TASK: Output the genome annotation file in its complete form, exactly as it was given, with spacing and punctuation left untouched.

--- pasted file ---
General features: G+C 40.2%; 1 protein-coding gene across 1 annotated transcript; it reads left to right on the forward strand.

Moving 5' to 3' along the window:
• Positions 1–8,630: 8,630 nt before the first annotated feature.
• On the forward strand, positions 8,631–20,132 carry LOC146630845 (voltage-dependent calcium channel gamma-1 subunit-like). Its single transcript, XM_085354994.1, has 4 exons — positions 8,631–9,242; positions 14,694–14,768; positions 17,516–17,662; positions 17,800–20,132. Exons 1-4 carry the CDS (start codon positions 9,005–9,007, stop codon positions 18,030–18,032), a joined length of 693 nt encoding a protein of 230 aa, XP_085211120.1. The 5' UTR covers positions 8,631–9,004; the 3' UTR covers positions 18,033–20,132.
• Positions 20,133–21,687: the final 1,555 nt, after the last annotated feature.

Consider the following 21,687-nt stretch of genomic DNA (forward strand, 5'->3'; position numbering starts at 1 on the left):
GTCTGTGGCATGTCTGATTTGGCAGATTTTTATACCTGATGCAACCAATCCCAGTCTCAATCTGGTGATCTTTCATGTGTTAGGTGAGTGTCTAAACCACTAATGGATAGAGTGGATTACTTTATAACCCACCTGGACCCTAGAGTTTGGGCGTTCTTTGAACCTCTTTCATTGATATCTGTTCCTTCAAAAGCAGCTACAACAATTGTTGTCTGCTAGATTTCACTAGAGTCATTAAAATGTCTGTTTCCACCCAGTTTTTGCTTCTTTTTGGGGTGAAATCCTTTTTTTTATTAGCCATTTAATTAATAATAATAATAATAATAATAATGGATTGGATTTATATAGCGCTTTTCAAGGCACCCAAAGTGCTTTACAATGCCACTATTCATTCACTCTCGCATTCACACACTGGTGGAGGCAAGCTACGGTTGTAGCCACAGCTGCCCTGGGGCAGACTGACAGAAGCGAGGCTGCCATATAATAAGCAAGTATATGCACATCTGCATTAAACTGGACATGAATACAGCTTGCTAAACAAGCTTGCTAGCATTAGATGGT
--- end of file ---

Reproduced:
General features: G+C 40.2%; 1 protein-coding gene across 1 annotated transcript; it reads left to right on the forward strand.

Moving 5' to 3' along the window:
• Positions 1–8,630: 8,630 nt before the first annotated feature.
• On the forward strand, positions 8,631–20,132 carry LOC146630845 (voltage-dependent calcium channel gamma-1 subunit-like). Its single transcript, XM_085354994.1, has 4 exons — positions 8,631–9,242; positions 14,694–14,768; positions 17,516–17,662; positions 17,800–20,132. Exons 1-4 carry the CDS (start codon positions 9,005–9,007, stop codon positions 18,030–18,032), a joined length of 693 nt encoding a protein of 230 aa, XP_085211120.1. The 5' UTR covers positions 8,631–9,004; the 3' UTR covers positions 18,033–20,132.
• Positions 20,133–21,687: the final 1,555 nt, after the last annotated feature.

Consider the following 21,687-nt stretch of genomic DNA (forward strand, 5'->3'; position numbering starts at 1 on the left):
GTCTGTGGCATGTCTGATTTGGCAGATTTTTATACCTGATGCAACCAATCCCAGTCTCAATCTGGTGATCTTTCATGTGTTAGGTGAGTGTCTAAACCACTAATGGATAGAGTGGATTACTTTATAACCCACCTGGACCCTAGAGTTTGGGCGTTCTTTGAACCTCTTTCATTGATATCTGTTCCTTCAAAAGCAGCTACAACAATTGTTGTCTGCTAGATTTCACTAGAGTCATTAAAATGTCTGTTTCCACCCAGTTTTTGCTTCTTTTTGGGGTGAAATCCTTTTTTTTATTAGCCATTTAATTAATAATAATAATAATAATAATAATGGATTGGATTTATATAGCGCTTTTCAAGGCACCCAAAGTGCTTTACAATGCCACTATTCATTCACTCTCGCATTCACACACTGGTGGAGGCAAGCTACGGTTGTAGCCACAGCTGCCCTGGGGCAGACTGACAGAAGCGAGGCTGCCATATAATAAGCAAGTATATGCACATCTGCATTAAACTGGACATGAATACAGCTTGCTAAACAAGCTTGCTAGCATTAGATGGT